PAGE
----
I'm sure all military significant others can attest to the first month of deployment being the hardest. It takes about 25 days to develop or change your habits, and that first month is full of transitioning to your life without your loved one.
It is so difficult to adjust to waking up alone, handling all of the once shared responsibilities, and just not talking to them everyday. As a military family, it is a reality we face and are expected to deal with.
Sometimes outsiders may say "well you signed up for this, you knew what you were getting into"! To a point yes, we all understand what is expected of military members, but nothing can compare us for how deployments will make us feel until we go through it.
While you can never fully prepare for a deployment, I did want to share some tips on how to get through that first month.
First, allow yourself some "grieving, not-so-good" days. It's normal to feel sad, and there's no shame in letting it out. If that means you lay in bed cuddled up in his shirts, looking through photos, or just crying it out- by all means do it. Not bottling it up will give you that "closure" and it is okay to feel sad!
But notice I said allow yourself some days, staying positive and focusing your energy on other things will help you through this first month and entire deployment. Start by setting a bucket list for yourself. If you moved home to family, make a list of people and favorite spots you want to see before the end of this time. If you are staying at your duty station, plan to get together with friends or attend events, and be a tourist in your temporary home.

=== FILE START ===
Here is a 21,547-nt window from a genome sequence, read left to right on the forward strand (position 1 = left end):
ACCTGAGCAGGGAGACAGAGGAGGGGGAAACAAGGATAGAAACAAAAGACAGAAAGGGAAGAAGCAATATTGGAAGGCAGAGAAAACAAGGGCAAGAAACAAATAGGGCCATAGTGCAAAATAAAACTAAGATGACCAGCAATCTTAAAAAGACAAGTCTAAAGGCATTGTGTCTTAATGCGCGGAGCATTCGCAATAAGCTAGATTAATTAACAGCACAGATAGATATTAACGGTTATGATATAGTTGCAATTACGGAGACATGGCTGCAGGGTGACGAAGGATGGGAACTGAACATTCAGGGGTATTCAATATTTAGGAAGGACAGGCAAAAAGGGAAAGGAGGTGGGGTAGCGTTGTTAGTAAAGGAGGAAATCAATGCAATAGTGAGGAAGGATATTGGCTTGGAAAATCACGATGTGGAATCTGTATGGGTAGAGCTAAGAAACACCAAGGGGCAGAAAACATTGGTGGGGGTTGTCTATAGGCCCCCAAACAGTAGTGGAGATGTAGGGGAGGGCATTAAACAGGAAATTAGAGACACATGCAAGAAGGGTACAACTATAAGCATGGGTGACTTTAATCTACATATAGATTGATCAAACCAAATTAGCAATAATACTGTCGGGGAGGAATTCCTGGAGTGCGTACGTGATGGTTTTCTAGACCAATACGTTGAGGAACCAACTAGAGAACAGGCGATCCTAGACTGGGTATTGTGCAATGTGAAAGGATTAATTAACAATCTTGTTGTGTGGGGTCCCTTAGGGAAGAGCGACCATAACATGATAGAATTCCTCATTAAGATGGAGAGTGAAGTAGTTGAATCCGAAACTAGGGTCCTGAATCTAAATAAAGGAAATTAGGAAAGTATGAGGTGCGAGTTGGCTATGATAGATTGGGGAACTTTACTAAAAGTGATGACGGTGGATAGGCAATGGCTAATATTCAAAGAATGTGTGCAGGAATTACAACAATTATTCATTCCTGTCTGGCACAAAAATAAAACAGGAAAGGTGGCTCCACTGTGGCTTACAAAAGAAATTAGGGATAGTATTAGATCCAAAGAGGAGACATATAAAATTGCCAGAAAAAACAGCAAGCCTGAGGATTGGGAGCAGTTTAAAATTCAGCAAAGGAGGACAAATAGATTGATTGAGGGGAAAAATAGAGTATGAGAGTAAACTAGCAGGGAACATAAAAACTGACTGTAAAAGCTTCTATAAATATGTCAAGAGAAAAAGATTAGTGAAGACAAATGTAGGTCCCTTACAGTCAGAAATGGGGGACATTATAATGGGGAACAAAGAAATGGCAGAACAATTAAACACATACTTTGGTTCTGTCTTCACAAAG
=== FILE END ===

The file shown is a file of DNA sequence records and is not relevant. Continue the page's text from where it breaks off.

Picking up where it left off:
Setting expectations and goals for this time will not only make it seem like time is going by faster, but it gives you things to look forward to.
Also, during this first month set up a routine for yourself. Start and end your days with the intentions of living every day to the fullest. Whether that's working out, going to your job, watching your favorite Netflix show, or doing schoolwork; try and have as many plans as possible.
Last but not least, remember this is an adjustment period for them too. They are adjusting to being overseas, most often in an unsecure FOB or area and trying to assimilate to that atmosphere. It's tough on them, no matter how many times they deploy, to go through that adjustment time. Be understanding and supportive, and keep this in mind while they are getting situated there.
Be as available as possible to enjoy those sweet, precious phone calls, but also understand it's not always an option with connection.
Go into the deployment knowing it won't always be easy, but changing your mindset and having these things in mind can make it a little easier. From one military spouse to another, the greatest thing you can hold on to during this time is loving and supporting them, and to be fearless.